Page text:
Sinn Féin leader Mary Lou McDonald has apologised for the IRA’s assassination of Lord Mountbatten more than 40 years ago.
The comments, the day after the funeral of Mountbatten’s nephew Prince Philip, mark a distinct change in tone from that of her predecessor Gerry Adams, who said the member of the royal family “knew the danger” he was putting himself in by coming to Ireland.
Speaking to Times Radio, the broadcast offshoot of the Times and Sunday Times newspapers, McDonald said that the death on holiday of the 79-year-old peer, two children and a family friend off the coast of County Sligo in 1979 was “heartbreaking”.
Asked if she would apologise to Prince Charles, Mountbatten’s great-nephew and particularly close to him, she replied: “The army and the armed forces associated with Prince Charles carried out many, many violent actions on our island. And I can say, of course, I am sorry that happened.”
The IRA, a paramilitary organisation that was closely linked with Sinn Féin for much of Northern Ireland’s troubled history, claimed responsibility for the bomb on a boat that killed the senior second world war commander, his 14-year-old grandson Nicholas Knatchbull, a local crew member Paul Maxwell, aged 15, and Lady Brabourne, aged 83. Several more people on board were also injured.
Police chiefs in Northern Ireland and the Republic last year said Sinn Féin was still being overseen by the IRA’s army council, despite republican claims that it had been disbanded in 2005. McDonald said in 2015 that the IRA “does not exist” and that she was “not a spokesperson for the IRA”.
On Sunday, she described Mountbatten’s death as “heartbreaking” adding: “I have an absolute responsibility to make sure that no family faces that again and I am happy to reiterate that on the weekend that your queen buried her beloved husband.”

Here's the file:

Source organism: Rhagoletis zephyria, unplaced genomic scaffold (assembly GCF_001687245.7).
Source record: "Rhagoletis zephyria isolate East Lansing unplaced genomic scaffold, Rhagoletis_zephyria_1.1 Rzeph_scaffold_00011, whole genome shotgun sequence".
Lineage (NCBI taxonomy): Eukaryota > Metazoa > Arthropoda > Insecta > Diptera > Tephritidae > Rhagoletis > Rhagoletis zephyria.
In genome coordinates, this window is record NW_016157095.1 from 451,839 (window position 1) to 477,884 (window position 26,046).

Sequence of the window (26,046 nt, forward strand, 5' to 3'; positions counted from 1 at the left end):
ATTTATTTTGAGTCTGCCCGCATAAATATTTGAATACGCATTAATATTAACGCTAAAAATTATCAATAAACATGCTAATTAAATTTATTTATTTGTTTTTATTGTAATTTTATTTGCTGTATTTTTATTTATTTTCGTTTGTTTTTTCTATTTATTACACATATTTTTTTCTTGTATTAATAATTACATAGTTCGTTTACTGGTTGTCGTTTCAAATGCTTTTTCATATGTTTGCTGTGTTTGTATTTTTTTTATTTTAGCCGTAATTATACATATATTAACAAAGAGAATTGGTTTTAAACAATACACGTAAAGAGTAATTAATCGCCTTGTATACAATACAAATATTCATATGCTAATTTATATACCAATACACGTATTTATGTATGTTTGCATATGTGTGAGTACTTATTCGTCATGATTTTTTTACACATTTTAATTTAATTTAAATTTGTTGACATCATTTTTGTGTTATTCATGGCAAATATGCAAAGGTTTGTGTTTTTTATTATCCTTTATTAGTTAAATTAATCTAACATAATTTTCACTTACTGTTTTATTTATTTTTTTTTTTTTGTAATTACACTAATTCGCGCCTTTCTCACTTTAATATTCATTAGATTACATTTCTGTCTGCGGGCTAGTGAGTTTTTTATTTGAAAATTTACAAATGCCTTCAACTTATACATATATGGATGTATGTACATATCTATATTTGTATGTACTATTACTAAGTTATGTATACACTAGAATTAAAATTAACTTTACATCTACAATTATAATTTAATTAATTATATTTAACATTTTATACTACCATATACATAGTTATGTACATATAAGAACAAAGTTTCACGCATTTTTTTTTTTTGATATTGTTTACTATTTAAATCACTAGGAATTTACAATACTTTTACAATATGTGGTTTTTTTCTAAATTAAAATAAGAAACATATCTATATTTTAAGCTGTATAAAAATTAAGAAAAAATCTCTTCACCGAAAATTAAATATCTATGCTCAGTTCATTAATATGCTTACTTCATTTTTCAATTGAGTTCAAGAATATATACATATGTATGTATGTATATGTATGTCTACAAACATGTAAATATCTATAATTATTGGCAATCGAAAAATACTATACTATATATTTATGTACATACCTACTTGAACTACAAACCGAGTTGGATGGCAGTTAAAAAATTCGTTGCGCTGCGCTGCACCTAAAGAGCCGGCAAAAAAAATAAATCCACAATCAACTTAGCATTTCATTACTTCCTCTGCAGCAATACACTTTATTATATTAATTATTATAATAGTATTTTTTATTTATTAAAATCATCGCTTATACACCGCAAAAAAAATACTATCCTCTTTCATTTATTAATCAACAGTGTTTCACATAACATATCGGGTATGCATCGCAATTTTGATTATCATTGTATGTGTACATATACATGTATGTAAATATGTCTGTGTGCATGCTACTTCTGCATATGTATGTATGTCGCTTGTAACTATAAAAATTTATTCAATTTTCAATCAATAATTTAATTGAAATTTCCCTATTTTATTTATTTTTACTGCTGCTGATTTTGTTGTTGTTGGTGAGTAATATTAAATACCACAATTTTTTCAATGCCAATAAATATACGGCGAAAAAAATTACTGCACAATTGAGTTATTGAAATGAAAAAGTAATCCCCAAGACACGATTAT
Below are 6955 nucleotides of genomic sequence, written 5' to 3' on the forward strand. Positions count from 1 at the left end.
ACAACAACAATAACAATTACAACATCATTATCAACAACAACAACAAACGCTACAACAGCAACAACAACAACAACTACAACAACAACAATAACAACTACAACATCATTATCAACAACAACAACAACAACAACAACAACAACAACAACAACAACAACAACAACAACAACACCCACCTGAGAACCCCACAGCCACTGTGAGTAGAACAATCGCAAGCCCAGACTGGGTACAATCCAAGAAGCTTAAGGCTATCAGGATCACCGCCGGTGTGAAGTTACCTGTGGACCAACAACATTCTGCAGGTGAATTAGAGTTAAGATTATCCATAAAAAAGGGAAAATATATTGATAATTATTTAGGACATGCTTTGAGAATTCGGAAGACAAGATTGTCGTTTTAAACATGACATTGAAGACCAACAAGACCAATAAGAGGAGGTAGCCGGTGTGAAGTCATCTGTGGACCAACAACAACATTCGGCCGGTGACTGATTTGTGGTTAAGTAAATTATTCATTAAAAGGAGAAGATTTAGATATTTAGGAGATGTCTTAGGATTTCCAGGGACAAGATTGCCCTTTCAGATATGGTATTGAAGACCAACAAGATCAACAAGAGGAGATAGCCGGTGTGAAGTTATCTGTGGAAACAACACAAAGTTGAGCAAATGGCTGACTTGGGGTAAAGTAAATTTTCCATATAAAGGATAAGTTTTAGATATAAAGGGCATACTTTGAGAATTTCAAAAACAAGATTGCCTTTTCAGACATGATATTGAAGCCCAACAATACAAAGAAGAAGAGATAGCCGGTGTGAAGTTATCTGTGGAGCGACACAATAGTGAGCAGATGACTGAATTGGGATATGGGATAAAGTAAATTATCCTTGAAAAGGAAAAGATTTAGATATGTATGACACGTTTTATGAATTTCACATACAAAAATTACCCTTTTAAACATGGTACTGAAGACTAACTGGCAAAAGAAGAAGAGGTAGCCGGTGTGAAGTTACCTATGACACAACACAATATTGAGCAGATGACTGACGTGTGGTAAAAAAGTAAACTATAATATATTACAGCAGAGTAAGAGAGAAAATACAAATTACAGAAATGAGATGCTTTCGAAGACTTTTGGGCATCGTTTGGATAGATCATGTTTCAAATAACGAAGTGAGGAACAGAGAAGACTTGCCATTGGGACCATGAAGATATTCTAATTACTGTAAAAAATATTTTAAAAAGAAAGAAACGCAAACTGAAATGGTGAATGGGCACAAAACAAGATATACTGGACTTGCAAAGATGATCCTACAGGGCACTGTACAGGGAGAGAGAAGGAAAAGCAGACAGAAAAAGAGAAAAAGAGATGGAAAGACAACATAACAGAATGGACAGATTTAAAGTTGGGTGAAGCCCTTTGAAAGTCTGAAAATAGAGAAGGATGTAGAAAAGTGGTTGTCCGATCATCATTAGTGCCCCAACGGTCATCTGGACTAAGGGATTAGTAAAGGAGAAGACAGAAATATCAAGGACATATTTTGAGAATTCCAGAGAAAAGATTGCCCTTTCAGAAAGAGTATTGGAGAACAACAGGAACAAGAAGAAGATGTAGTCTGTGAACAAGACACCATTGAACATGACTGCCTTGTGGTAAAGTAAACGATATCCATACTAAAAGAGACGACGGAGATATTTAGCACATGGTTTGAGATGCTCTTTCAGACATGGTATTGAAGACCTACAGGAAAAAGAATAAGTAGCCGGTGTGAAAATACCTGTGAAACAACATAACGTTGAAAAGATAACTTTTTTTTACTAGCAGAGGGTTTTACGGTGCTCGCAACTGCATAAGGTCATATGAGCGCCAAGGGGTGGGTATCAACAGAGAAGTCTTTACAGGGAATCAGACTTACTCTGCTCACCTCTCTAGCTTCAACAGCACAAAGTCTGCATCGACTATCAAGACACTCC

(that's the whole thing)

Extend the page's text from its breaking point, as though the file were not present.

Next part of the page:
At a meeting with Prince Charles in 2015, former Sinn Féin leader Adams failed to apologise for the IRA bombing, instead telling the press that he stood by previous comments that Mountbatten “knew the danger” of coming to Ireland. “I’m not one of those people that engages in revisionism,” Adams said at the time. “Thankfully the war is over.”
A Sinn Féin spokeswoman did not immediately respond to a query on the significance of the change in tone, which comes amid a spate of sectarian unrest in Northern Ireland against the backdrop of Brexit and a possible vote on the region splitting away from the UK.
MacDonald said that the Northern Ireland protocol, which has outraged unionists by putting a customs border between the region and Great Britain and heaped significant red tape on businesses from both communities, was “necessary” but “inelegant”.
Unionist protests against the protocol spilled over into violent clashes in both communities for eight days after Good Friday. A week of calm followed when the protests were suspended on Prince Philip’s death. They are set to resume on Monday, in what some fear could lead to further unrest.